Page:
- Our Town
- 2015 Federal Election
Blocked track angers residents
Several Notch Hill residents were frustrated, angry and concerned about safety Wednesday morning when a CP Rail coal train blocked the only road out of the Davies Road area for four-and-a-half hours.
It was a mechanical failure in an area of the train that prevented workers from splitting the train at the crossing, says CP Rail media rep Kevin Hrysak.
Resident Mike Smallenberg’s attempts to go to work just before 5:30 a.m. were foiled by the broken-down train. He says a railway employee told him the company switched from 7,000-foot freight trains to an average of 10,000 to 14,000 feet.
“I guess what the problem here is, it’s at the peak and too heavy and long,” says Mike’s wife, Pam, of her belief the trains are now too heavy to go up the grade. “Last summer there were two back-to-back within a couple of weeks and everyone was just choked.”
The Smallenbergs, who live beside the tracks, call CP Rail Police every time there is an incident.
“Our predicament is if we have a fire or need an ambulance we wouldn’t be able to have that service,” she says.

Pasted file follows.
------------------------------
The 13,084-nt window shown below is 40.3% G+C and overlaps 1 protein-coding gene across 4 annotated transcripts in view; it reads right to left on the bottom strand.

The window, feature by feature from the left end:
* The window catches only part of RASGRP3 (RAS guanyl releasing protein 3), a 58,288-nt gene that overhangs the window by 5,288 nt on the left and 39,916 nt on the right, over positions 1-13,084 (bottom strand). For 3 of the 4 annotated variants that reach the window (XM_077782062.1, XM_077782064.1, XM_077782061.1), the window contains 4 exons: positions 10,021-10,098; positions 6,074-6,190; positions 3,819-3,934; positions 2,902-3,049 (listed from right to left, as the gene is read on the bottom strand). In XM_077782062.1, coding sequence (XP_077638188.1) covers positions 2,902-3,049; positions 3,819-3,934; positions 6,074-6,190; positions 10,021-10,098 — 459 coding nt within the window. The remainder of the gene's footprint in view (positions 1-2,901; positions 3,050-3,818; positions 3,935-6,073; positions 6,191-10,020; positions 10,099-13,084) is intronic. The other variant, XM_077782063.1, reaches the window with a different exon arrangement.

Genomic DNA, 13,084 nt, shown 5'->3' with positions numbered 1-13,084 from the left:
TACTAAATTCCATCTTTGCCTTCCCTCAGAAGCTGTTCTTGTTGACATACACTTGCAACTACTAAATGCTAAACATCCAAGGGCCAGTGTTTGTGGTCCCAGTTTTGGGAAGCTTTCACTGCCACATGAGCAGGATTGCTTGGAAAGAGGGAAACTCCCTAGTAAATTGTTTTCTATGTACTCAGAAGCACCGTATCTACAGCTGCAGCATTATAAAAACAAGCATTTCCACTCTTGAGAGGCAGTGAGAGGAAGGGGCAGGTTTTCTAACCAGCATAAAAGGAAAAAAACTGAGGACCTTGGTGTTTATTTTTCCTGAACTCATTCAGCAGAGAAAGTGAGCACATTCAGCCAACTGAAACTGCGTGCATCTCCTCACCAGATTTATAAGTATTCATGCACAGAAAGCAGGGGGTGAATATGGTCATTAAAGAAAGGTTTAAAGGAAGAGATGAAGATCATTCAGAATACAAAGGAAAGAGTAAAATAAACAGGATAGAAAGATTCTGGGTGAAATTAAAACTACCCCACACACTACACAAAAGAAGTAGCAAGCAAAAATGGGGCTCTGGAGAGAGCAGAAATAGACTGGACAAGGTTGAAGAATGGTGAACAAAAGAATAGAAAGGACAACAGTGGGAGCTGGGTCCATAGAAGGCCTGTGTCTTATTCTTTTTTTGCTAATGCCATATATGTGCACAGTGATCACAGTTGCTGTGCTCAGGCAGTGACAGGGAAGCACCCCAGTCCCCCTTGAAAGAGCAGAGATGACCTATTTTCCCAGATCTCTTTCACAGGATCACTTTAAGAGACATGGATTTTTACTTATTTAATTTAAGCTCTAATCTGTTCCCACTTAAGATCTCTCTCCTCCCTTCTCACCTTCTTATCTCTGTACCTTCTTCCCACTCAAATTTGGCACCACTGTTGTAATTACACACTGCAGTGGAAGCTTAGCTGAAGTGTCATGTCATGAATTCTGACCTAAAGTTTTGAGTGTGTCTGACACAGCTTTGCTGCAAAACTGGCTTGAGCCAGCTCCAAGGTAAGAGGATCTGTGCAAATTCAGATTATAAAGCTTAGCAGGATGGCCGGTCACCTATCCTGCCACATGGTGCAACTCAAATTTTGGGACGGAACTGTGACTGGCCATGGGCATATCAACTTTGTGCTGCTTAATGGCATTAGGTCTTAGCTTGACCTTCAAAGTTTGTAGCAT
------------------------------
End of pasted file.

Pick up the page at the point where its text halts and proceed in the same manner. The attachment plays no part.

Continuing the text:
Frustrated young mother Kelly Brouwer agrees.
“If there’s a medical emergency, you can maybe get a helicopter, but if there’s a fire, someone’s house is gone,” she said, adding that her father who operates his own mechanic shop had to send away a couple of customers and a Salmon Arm parts supplier.
And even though CP Rail staff split the train west of the rail crossing in order to get children across the tracks to the school bus, Brouwer says there was no way she could lift her five-year-old son and one-year-old daughter up through the snow.
Hrysak says such a breakdown is a rare occurrence, that CP Rail understands residents’ concerns and regrets the inconvenience.
He says residents may call Community Connect at 1-800-766-7912 to express their concerns or investigate possible compensation for loss of wages and other costs.
“That’s the sole purpose of that position; to deal with those types of complaints. There are ways to look at operational issues and potentially help rectify the situation.”